The final frontier seems to be more out of reach of late, as NASA recently retired its Shuttle program and funding for space programs continue to be ransacked in the wake of the economic uncertainty and financial crises the world over. One engineer, though, has a 20 year plan to get us back into space in a big way – and realize the decades-old fantasy of Trekkies everywhere.
BTEDan, creator of BuildTheEnterprise.org, is convinced that a near-perfect replica of the iconic Starship Enterprise from the original Star Trek series could be built using today’s technology, and believes the venture could reignite humanity’s passion for space exploration. In his detailed site, Dan outlines the specs of the project, covering everything from propulsion, construction, funding, scheduling, and more.
Boasting nuclear-powered ion propulsion engines, the massive 1,000 person ship would be able to reach Mars in as little as 90 days, and the moon in just over three. Upon arriving at a point of interest, the ship would be equipped with an array of landers, probes, and smaller craft for more detailed explorations of planetary surfaces and other celestial bodies.
The ship will be have to be slightly altered from the original USS Enterprise, given the 200 year gap in technological advancements between the show’s timeline and today. Some of the changes include an inner, magnetically-levitated rotating gravity ring, providing the crew with Earth-like gravitational conditions for long voyages deep into the solar system.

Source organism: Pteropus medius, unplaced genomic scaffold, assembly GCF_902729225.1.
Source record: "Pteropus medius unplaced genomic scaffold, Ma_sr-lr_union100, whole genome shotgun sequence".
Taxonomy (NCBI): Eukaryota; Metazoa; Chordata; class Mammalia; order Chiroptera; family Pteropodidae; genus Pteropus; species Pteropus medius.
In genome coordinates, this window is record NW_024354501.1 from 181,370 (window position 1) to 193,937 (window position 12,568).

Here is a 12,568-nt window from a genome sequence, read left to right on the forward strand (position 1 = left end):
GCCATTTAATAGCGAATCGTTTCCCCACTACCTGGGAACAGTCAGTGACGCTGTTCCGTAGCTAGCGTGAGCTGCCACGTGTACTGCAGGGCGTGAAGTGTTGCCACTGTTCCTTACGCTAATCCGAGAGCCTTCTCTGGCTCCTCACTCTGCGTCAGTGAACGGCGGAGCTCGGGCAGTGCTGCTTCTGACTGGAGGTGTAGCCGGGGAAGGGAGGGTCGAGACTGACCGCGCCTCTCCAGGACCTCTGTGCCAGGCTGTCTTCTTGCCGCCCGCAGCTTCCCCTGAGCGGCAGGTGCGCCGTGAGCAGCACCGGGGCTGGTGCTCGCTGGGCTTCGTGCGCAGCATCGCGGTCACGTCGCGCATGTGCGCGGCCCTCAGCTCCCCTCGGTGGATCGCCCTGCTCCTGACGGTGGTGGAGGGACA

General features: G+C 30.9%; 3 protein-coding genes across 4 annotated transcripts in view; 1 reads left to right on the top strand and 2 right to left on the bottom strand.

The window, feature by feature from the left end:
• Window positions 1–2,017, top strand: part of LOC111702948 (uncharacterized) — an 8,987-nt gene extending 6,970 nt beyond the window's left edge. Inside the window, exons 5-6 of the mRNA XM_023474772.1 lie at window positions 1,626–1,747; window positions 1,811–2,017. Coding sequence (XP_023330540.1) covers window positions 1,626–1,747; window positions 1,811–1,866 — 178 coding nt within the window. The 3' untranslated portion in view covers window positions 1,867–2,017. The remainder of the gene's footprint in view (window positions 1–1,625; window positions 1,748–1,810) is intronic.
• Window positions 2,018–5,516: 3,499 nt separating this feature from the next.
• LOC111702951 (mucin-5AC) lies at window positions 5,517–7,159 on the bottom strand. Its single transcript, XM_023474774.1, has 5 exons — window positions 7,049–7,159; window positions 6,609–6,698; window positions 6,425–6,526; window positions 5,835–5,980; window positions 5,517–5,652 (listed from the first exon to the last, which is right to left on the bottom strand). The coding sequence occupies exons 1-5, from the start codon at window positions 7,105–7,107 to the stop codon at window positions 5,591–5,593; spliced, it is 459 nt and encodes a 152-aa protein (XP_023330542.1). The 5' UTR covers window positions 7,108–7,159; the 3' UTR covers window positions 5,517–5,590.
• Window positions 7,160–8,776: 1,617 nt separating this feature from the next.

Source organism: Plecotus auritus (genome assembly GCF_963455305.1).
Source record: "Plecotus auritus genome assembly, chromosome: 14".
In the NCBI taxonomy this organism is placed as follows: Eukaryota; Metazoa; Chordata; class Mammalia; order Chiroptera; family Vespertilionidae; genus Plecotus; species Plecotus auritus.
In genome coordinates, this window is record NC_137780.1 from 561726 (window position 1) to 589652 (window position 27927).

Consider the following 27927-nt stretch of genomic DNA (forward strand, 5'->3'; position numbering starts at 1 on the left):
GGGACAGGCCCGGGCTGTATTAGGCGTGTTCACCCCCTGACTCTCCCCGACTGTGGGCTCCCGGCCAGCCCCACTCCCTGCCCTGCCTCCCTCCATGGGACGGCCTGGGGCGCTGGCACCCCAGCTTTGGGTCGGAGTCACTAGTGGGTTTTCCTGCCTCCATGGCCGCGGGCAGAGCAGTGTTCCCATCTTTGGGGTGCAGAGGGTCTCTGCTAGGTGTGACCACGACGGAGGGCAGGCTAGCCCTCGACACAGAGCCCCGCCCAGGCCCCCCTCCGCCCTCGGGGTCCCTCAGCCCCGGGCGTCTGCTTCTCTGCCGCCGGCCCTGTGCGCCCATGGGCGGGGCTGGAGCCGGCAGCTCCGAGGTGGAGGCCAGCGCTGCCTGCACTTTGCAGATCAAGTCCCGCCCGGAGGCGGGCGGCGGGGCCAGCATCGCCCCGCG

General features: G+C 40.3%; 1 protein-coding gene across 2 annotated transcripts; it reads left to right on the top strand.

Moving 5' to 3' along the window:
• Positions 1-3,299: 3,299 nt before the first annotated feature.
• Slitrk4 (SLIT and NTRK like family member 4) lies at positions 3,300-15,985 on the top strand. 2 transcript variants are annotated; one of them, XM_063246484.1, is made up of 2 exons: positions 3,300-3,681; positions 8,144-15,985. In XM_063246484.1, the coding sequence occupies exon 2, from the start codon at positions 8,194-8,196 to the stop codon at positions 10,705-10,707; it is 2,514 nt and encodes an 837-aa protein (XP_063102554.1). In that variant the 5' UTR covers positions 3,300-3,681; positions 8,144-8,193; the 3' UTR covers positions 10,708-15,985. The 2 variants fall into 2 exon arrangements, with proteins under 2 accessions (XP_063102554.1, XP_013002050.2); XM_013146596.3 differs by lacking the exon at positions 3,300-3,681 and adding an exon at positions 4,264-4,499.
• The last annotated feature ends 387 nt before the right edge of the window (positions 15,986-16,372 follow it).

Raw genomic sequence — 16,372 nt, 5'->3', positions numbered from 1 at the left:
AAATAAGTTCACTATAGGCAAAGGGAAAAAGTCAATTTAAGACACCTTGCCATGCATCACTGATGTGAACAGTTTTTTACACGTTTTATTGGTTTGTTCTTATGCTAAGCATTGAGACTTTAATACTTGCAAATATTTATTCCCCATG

Dan’s plan for the project consists of a nine year research phase, followed by eleven years of development and construction at a cost of around $1 trillion. While the sum seems daunting, Dan points out that, “Since we only need about $50 billion per year to fund the Enterprise program – out of a $3.6 trillion federal budget – it is well within reason that such a program could be funded given enough enthusiasm within the slice of the public who cares about space exploration.”
Over 35 percent of these funds would be required for moving materials into orbit – prompting questions of alternative supply chain methods like a potential space elevator (one has been proposed by as early as 2050). Though the vision seems utopian, Dan’s compiled data, exhaustive explanations, and unrelenting optimism are undeniably convincing, and the call ‘to boldly go where no man has gone before’ is a bit contagious.
“If you don’t think it’s possible over the next two decades to build the first USS Enterprise, given the national will and funding to do so, think again. This website will tell you how it can be done. The only obstacles to us doing it are the limitations we place on our collective imagination.It’s a big universe out there. Let’s ratchet up our plans and technologies to explore it!” adds Dan.